Service members give thumbs up for new transition program

| November 6, 2015 | 0 Comments

The Transition Program prepares soldiers for private sector jobs.

Terri Moon Cronk
DOD News, Defense Media Activity

WASHINGTON — In the latest survey results from graduates of the military’s redesigned Transition Assistance Program (TAP), more than 80 percent of former service members said the curriculum prepared them well to re-enter the civilian workforce, a DOD official told a House Armed Services Committee panel, Oct. 28.

Susan Kelly, DOD’s director of the Transition to Veterans Program, joined service leaders to update the committee’s military personnel subcommittee on the progress of the program, which was significantly expanded two years ago under Kelly’s direction.

The new weeklong mandatory curriculum is now offered in full at 206 installations, she said, adding that it offers four core components:

1- Adopt career readiness standards, or CRS, which measure a service member’s preparedness to depart from active duty.

2- Develop Transition GPS, a curriculum that builds the skills needed by service members to meet the CRS.

3- A capstone event, during which commanders verify their members have met CRS, or, if not, ensure that they receive additional training or a warm handover.

4- Implementation to the military lifecycle transition model, which aligns transition activities with touchpoints across the military career.


Positive Results

“We’ve accomplished these core objectives, and the results are clear,” Kelly said, citing the most recent participant assessment data, in which more than 80 percent of the participants said they “gained valuable information and skills to plan their transition, that the training enhanced their confidence in their transition, they intended to use what they learned in the classes, and that they knew how to access appropriate resources post separation.”

Kelly said more than 150,000 service members separated from active duty between October 2014 and August 2015.

“Based on data verified by the Defense Manpower Data Center,” she told the panel, “94 percent of these eligible members met the (Veterans Opportunity to Work, or VOW, Act) mandate; 88 percent either met career readiness standards or received a warm handover.”

The redesigned program encompasses the requirements of the VOW to Hire Heroes Act of 2011.TAP was reorganized and reintroduced in 2013 as required training for service members transitioning back to civilian life to pursue careers and further their education, Kelly said in an earlier interview with DOD News.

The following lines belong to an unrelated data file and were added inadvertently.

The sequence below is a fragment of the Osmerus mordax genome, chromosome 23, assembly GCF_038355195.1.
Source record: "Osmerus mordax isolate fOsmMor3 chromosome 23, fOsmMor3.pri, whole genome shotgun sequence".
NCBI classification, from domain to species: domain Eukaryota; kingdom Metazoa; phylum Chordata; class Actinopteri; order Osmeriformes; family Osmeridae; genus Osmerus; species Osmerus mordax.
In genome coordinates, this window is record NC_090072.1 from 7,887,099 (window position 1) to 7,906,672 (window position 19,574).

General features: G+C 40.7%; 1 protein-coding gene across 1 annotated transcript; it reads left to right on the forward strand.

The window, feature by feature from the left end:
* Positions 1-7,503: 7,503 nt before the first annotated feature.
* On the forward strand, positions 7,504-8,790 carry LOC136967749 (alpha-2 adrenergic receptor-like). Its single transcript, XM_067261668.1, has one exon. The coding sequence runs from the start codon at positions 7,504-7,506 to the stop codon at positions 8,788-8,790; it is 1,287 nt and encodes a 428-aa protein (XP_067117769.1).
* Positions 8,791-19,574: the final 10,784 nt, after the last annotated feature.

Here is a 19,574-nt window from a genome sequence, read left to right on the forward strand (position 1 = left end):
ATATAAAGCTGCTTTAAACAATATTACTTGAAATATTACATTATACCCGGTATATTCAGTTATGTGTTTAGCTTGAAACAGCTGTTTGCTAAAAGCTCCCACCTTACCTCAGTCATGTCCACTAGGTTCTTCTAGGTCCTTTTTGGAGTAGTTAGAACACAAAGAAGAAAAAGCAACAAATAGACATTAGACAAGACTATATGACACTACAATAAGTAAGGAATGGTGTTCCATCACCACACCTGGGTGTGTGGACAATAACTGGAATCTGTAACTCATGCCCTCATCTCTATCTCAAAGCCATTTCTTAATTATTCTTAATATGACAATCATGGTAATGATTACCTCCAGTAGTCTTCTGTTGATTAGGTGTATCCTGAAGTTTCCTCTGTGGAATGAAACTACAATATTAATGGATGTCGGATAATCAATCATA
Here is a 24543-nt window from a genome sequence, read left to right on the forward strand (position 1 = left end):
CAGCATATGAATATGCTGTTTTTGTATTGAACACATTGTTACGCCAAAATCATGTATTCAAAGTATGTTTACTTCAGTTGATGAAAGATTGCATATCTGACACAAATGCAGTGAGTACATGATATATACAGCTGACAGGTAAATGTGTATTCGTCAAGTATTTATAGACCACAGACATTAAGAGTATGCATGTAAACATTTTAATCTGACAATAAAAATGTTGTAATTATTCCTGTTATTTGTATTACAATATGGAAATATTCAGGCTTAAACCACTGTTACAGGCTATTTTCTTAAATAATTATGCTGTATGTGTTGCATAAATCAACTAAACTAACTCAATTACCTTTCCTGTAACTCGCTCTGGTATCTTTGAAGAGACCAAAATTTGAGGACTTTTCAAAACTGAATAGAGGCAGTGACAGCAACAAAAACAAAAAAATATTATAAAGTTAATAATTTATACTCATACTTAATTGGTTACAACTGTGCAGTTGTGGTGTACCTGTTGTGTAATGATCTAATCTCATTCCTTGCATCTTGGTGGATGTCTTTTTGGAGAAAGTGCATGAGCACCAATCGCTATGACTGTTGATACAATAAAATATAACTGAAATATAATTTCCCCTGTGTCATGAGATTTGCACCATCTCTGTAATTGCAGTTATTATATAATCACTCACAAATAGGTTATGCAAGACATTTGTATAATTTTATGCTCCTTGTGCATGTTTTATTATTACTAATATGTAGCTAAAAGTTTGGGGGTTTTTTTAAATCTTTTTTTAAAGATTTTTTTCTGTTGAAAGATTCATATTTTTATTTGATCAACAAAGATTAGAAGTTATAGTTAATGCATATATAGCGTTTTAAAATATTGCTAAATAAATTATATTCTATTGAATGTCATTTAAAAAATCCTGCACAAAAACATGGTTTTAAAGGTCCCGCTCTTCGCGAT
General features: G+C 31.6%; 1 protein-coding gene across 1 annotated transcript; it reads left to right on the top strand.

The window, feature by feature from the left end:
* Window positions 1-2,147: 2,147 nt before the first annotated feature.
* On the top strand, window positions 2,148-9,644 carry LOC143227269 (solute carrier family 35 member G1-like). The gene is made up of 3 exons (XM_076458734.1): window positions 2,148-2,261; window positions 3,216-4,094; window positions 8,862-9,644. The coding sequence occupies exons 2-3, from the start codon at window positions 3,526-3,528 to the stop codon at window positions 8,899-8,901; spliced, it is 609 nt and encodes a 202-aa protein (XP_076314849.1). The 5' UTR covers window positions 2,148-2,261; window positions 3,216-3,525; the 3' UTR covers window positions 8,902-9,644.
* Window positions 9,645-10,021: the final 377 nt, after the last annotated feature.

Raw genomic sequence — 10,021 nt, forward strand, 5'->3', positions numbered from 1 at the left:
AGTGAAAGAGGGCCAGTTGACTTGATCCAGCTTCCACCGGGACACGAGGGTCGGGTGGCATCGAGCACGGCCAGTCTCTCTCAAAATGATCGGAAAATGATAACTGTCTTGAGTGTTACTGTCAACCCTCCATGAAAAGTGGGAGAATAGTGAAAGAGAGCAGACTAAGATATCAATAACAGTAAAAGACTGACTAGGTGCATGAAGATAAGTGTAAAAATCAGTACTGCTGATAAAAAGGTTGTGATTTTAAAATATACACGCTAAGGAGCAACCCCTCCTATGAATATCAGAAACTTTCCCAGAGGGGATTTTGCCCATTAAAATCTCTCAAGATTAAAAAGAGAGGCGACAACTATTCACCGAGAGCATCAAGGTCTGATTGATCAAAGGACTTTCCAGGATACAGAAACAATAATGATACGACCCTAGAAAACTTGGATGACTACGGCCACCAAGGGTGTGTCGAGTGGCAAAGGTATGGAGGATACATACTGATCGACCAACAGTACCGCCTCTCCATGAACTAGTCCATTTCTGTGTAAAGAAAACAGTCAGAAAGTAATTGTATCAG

Partner agencies add resources

“These results indicate the commitment of the services and our partners to prepare members for civilian life,” Kelly testified, adding that partner agencies include Veterans Affairs, the Labor and Education departments, the Small Business Administration and the Office of Personnel Management.

Such agency cooperation has become an integral part of the program’s interagency governance structure, which assesses and modifies the program in concert with the services to continually improve the program, she added.

In the last two years, both public and private organizations recognized that service members “present an incredible pool of talent, and they seek increased opportunities to harness that talent,” Kelly said.

“In collaboration with the U.S. Chamber of Commerce’s Foundation Hiring Our Heroes, we’ve helped shape the environment in which employers gain early access to transitioning service members and their spouses,” she noted.

So far this year, thousands of members have attended 18 large-scale transition summits at U.S. and overseas installations, she said, adding that the Energy, Agriculture and Homeland Security departments target service members for industry jobs.

“Through the SkillBridge authority, under the office of the assistant secretary of defense for readiness, a growing number of members have developed skills for employment in high-demand industries,” Kelly pointed out.

The redesigned program has had tremendous forward movement, Kelly told the panel.

“But we must continue to work with federal partners and the private sector to gather lessons learned, improve the curriculum, instill a culture of planning for post-military life and develop pipelines into the national workforce,” she added.

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Category: Defense Media Activity, News, Veterans

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